Water quality planning in the NQ Dry Tropics

Since launching Natural Decisions in July 2013 we have worked extensively on water quality projects concerning the Great Barrier Reef in Queensland. Firstly with the Burnett-Mary Regional Group, coordinating their Water Quality Improvement Plan (WQIP), and then with Terrain NRM providing supporting work involving INFFER for the Wet Tropics WQIP.  Both of these projects have now concluded and we have moved on to assist NQ Dry Tropics http://www.nqdrytropics.com.au the leading natural resource management body for the Burdekin Dry Tropics region, with the development of the Burdekin WQIP. Again we are pleased to be working with the team from TropWater at James Cook University, lead by Jane Waterhouse.

The Burdekin Dry Tropics region is located in north eastern Queensland and covers an area of approximately 146,000 square kilometres (equivalent to about 8 per cent of the state). The region is primarily defined by the catchment area of the Burdekin River plus the associated coastal and marine areas. It is a diverse landscape, which includes semi-arid drylands, wooded grasslands, mountainous tropical rainforests, coastal plains, wetlands, ocean and islands – across three main bioregions; the Brigalow Belt, Einasleigh Uplands and Desert Uplands.

Natural Decisions has been engaged by NQ Dry Tropics to undertake an INFFER analysis looking at the cost-effectiveness of achieving targets required to protect the key values associated with the Great Barrier Reef.  Michelle Dickson and I have recently completed a series of workshops, with the key primary production activities in the region – grazing, sugar cane and horticulture, to gain an insight into economic and adoption characteristics across these industries. Valuing and incorporating local industry knowledge will be a key input to the INFFER analysis and catchment prioritisation elements of the WQIP.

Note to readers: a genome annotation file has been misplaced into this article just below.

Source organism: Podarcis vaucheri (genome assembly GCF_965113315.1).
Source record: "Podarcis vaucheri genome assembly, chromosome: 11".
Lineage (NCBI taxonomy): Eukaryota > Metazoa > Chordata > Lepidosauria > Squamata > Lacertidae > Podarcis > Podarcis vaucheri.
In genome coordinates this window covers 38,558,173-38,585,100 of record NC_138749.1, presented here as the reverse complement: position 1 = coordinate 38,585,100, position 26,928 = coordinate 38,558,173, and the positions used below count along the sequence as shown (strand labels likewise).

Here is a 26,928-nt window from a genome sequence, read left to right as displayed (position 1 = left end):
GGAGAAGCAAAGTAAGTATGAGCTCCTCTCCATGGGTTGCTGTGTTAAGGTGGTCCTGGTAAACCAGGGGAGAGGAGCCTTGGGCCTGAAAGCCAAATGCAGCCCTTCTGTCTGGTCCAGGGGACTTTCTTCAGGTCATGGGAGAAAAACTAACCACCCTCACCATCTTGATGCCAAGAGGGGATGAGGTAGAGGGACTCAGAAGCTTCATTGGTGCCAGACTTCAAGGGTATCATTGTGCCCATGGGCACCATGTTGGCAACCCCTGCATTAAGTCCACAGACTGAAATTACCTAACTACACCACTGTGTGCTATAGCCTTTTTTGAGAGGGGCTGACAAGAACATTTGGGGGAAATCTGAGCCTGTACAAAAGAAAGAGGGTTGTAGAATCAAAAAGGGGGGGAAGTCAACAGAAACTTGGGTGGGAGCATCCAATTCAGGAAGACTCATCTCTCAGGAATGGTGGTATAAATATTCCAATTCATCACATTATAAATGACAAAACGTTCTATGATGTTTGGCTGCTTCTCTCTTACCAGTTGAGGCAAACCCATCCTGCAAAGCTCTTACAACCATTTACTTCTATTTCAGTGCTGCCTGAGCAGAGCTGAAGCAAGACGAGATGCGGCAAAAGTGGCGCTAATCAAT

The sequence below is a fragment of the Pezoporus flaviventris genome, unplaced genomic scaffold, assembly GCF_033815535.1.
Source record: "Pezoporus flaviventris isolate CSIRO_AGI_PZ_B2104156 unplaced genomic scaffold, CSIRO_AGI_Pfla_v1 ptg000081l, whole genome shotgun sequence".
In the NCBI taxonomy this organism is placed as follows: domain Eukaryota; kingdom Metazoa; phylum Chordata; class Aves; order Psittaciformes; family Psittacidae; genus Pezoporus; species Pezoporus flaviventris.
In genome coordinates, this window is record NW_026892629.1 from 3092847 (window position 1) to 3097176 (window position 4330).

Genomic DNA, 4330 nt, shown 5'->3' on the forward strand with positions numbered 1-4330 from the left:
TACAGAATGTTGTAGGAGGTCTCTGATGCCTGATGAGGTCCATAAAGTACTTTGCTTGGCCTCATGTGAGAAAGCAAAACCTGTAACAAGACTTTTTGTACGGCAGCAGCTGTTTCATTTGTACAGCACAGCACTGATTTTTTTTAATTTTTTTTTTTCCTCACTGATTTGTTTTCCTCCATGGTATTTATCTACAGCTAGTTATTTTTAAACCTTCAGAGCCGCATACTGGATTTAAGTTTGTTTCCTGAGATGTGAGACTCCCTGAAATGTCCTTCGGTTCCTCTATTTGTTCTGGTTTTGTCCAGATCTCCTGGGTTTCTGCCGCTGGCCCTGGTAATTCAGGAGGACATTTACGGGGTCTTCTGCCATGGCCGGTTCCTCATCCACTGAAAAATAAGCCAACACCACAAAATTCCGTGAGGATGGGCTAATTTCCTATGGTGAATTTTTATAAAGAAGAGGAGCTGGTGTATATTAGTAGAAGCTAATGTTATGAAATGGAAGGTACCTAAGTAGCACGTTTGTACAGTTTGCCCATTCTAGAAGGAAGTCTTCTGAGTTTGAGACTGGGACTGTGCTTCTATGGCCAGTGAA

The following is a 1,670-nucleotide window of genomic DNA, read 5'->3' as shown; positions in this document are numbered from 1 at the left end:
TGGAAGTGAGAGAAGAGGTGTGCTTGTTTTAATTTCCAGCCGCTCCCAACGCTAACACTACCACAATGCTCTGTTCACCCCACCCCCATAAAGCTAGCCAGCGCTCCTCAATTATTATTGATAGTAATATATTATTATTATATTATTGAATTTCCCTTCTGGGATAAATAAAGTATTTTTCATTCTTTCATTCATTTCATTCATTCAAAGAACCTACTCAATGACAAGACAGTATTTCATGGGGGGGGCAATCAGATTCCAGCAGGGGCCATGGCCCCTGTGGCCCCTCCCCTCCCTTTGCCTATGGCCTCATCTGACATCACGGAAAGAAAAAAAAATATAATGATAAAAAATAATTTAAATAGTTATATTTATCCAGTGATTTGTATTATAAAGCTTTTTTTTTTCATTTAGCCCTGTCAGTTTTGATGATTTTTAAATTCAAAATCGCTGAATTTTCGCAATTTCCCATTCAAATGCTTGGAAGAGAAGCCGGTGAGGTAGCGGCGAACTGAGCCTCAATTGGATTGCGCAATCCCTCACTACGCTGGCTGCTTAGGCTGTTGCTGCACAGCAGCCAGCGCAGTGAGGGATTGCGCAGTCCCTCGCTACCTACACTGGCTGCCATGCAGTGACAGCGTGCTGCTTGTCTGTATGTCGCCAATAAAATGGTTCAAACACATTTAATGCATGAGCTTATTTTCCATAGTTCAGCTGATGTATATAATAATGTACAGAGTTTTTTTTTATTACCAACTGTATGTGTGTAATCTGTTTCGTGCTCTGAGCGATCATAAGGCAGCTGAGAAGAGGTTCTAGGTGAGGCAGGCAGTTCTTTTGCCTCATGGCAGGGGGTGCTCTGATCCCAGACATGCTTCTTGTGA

The view north over extensive cane-growing country in the Burdekin basin.


A WQIP is designed to identify the main issues impacting waterways and the marine environment from land-based activities and to identify and prioritise management actions that will halt or reverse the trend of declining water quality within an NRM region.  This is done, using a wide range of resources and scientific findings, by identifying the following:

    • issues affecting water quality
    • waterway uses and values
    • management goals and objectives
    • ways to monitor and assess effective management

This project is supported by NQ Dry Tropics NRM, through funding from the Australian Government Reef Programme.


The Burdekin River delta, south of Ayr.


Posted 12 May 2015 in News